Thereafter, the nut 111 is screwed to the lead screw 116. At this time, the trailing nut 113 is pushed to the side of the main nut 112 against the biasing force of the coil spring 114 after screwing the main nut 112 to the lead screw 116. Then, the projecting piece 115 moves within a terminal portion 124 c together with the trailing nut 113 to the side of the main nut 112 as shown in FIG. 5 b and a gap G is created between the trailing nut 113 and the slip-out stopping ring 118 as the trailing nut 113 is separated from the slip-out stopping ring 118 as shown in FIG. 6 b. After that, the trailing nut 113 is screwed to the lead screw 116 while bringing it closer to the main nut 112.

The main nut 112 and the trailing nut 113 are screwed to the lead screw 116 in a condition in which the projecting piece 115 is separated from the bottom portion 124 d of the terminal portion 124 of the groove 124 and from the slip-out stopping ring 118 and in which they are biased by the coil spring 114 away from each other as shown in FIG. 6 b. Thereby, the main nut 112 is screwed to the lead screw 116 while being biased to the left side in FIGS. 6 a and 6 b and the trailing nut 113 to the right side.

The main nut 112 moves when the lead screw 116 is turned while stopping the main nut 112 from turning temporarily in a condition in which the main nut 112 and the trailing nut 113 are assembled as a unit and are screwed to the lead screw 116. At this time, the trailing nut 113 tries to turn together with the lead screw 116. However, because the main nut 112 restricts the rotation of the trailing nut 113 through the engagement of the projecting pieces 115 with the grooves 124, the trailing nut 113 does not turn together with the lead screw 116 and moves together with the main nut 112 even if it receives the turning force of the lead screw 116.

Because the groove 124 engages with the projecting piece 115 while having almost no gap in the turning direction of the nut, the main nut 112 and the trailing nut 113 start to move almost simultaneously and a distance between the main nut 112 and the trailing nut 113 does not change when the lead screw 16 starts to turn.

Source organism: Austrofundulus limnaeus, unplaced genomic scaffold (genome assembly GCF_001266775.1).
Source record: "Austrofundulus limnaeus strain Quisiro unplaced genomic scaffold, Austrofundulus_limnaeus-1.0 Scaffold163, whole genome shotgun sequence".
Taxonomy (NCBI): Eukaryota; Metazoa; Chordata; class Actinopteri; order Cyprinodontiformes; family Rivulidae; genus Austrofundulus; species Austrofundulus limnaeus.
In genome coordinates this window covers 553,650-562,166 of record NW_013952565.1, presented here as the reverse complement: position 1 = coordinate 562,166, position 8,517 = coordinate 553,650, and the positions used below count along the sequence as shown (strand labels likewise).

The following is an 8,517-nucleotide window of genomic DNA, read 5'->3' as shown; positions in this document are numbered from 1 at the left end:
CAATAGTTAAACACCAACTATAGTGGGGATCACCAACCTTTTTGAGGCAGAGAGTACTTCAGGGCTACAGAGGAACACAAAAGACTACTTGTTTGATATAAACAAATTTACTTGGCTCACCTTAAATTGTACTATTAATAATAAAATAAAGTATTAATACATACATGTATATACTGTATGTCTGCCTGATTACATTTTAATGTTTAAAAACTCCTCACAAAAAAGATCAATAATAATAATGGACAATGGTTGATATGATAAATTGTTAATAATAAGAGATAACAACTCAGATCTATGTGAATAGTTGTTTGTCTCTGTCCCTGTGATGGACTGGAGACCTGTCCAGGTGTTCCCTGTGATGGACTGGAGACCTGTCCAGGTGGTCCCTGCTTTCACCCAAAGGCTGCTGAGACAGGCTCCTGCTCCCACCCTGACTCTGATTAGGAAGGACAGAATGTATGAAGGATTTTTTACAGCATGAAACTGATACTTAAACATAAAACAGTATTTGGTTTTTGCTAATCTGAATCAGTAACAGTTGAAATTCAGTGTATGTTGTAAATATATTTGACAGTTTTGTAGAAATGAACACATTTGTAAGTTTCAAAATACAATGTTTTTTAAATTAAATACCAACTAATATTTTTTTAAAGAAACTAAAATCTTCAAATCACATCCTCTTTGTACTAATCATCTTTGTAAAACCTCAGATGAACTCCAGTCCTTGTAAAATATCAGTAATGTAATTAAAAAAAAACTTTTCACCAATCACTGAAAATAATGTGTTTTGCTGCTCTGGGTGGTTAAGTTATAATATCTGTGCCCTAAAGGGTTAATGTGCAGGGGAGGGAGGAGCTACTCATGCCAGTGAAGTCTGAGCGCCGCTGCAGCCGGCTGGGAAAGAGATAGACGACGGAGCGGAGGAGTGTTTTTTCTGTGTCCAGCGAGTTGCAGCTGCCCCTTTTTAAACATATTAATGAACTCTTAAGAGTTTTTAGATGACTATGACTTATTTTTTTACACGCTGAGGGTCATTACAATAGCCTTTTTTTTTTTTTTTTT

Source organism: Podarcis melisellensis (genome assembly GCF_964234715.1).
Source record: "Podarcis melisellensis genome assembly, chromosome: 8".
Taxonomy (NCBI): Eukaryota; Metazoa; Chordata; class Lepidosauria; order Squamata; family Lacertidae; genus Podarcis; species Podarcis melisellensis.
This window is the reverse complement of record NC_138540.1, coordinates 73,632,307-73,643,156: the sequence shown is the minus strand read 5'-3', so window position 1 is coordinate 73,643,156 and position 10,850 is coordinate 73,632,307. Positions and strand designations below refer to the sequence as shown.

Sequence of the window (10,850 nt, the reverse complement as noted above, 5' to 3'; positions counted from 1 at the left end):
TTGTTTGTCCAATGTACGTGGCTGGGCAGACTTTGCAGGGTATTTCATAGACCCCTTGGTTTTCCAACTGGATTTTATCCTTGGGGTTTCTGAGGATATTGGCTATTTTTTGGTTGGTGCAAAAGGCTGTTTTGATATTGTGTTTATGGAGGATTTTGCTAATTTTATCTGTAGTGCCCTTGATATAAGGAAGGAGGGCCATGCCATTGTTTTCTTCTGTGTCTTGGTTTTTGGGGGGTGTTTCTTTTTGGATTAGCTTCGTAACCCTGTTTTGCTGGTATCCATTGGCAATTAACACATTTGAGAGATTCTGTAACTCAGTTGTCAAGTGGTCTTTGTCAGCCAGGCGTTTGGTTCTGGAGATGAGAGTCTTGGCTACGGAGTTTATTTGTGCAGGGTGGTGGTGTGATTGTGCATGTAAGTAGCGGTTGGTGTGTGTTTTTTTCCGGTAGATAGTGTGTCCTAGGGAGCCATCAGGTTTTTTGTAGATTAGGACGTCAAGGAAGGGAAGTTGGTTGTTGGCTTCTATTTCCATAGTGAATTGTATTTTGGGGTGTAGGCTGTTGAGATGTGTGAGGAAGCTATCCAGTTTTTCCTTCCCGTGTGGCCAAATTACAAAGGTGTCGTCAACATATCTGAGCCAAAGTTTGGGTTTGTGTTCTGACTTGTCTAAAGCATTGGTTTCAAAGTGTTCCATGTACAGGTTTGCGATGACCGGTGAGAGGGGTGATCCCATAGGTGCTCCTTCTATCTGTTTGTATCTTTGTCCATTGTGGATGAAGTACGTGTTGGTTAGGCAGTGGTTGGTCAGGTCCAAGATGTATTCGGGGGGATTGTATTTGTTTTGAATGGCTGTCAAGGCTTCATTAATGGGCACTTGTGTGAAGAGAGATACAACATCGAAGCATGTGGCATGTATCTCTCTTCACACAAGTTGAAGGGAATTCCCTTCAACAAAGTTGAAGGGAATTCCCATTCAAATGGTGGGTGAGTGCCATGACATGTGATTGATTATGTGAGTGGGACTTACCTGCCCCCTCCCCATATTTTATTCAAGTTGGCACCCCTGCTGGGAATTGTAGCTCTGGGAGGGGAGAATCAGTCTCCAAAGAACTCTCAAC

When the lead screw 116 is turned in reverse, the main nut 112 and the trailing nut 113 produce almost no rotational lag and move swiftly in the reverse direction. Still more, because the main nut 112 and the trailing nut 113 are biased away from each other by the coil spring 114, i.e., they are given the pre-load, backlash may be eliminated completely.

Further, because the cylindrical portion 22 around which the grooves 124 are formed and the projecting pieces 115 have such rigidity that they will not bend when the rotation is transmitted between the main nut 112 and the trailing nut 113, the main nut 112 and the trailing nut 113 produce no rotational lag and move swiftly in the reverse direction, thus eliminating backlash completely.

In the structure described above, it is not necessary to provide two projecting pieces 115 and two grooves 124, and one each groove and projecting piece will do. Their number is not also limited to be two.

The rotation may be transmitted smoothly between the main nut 112 and the trailing nut 113 by providing the plurality of projecting piece 115 and grooves 124 at equal intervals.

Further, even when there is a phase shift between the main nut 112 and the trailing nut 113 and the distance between the main nut 112 and the trailing nut 113 is changed in screwing them to the lead screw 116, it is possible to eliminate the phase shift without changing the whole length of the nut 111 because the trailing nut 113 is arranged to move almost within the range of the length of the groove 124 of the main nut 112.

Still more, because the groove 124 is formed straightly, it is possible to readily control loaded rotational torque of the lead screw 116 because the distance between the main nut 112 and the trailing nut 113 may be adjusted and the pre-load may be controlled in screwing them to the lead screw 116.